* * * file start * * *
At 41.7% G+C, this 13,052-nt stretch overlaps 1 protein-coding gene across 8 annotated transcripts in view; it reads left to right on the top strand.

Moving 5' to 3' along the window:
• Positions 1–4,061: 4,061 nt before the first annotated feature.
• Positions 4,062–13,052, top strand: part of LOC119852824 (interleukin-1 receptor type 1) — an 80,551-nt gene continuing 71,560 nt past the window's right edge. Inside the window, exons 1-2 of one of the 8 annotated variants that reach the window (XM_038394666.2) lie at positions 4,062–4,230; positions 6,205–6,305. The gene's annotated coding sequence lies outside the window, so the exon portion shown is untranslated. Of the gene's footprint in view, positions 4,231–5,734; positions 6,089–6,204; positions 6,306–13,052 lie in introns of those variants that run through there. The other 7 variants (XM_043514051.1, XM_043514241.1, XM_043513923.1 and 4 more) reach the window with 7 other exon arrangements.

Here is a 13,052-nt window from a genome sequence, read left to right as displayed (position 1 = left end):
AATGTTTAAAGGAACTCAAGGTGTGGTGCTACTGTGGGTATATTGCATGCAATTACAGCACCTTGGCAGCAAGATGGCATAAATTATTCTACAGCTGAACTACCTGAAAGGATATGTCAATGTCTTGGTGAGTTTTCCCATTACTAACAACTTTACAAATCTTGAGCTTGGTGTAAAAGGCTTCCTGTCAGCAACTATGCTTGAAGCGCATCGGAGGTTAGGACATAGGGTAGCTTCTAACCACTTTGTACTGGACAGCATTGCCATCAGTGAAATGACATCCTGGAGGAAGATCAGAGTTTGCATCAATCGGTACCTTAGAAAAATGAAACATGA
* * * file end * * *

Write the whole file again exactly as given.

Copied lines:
At 41.7% G+C, this 13,052-nt stretch overlaps 1 protein-coding gene across 8 annotated transcripts in view; it reads left to right on the top strand.

Moving 5' to 3' along the window:
• Positions 1–4,061: 4,061 nt before the first annotated feature.
• Positions 4,062–13,052, top strand: part of LOC119852824 (interleukin-1 receptor type 1) — an 80,551-nt gene continuing 71,560 nt past the window's right edge. Inside the window, exons 1-2 of one of the 8 annotated variants that reach the window (XM_038394666.2) lie at positions 4,062–4,230; positions 6,205–6,305. The gene's annotated coding sequence lies outside the window, so the exon portion shown is untranslated. Of the gene's footprint in view, positions 4,231–5,734; positions 6,089–6,204; positions 6,306–13,052 lie in introns of those variants that run through there. The other 7 variants (XM_043514051.1, XM_043514241.1, XM_043513923.1 and 4 more) reach the window with 7 other exon arrangements.

Here is a 13,052-nt window from a genome sequence, read left to right as displayed (position 1 = left end):
AATGTTTAAAGGAACTCAAGGTGTGGTGCTACTGTGGGTATATTGCATGCAATTACAGCACCTTGGCAGCAAGATGGCATAAATTATTCTACAGCTGAACTACCTGAAAGGATATGTCAATGTCTTGGTGAGTTTTCCCATTACTAACAACTTTACAAATCTTGAGCTTGGTGTAAAAGGCTTCCTGTCAGCAACTATGCTTGAAGCGCATCGGAGGTTAGGACATAGGGTAGCTTCTAACCACTTTGTACTGGACAGCATTGCCATCAGTGAAATGACATCCTGGAGGAAGATCAGAGTTTGCATCAATCGGTACCTTAGAAAAATGAAACATGA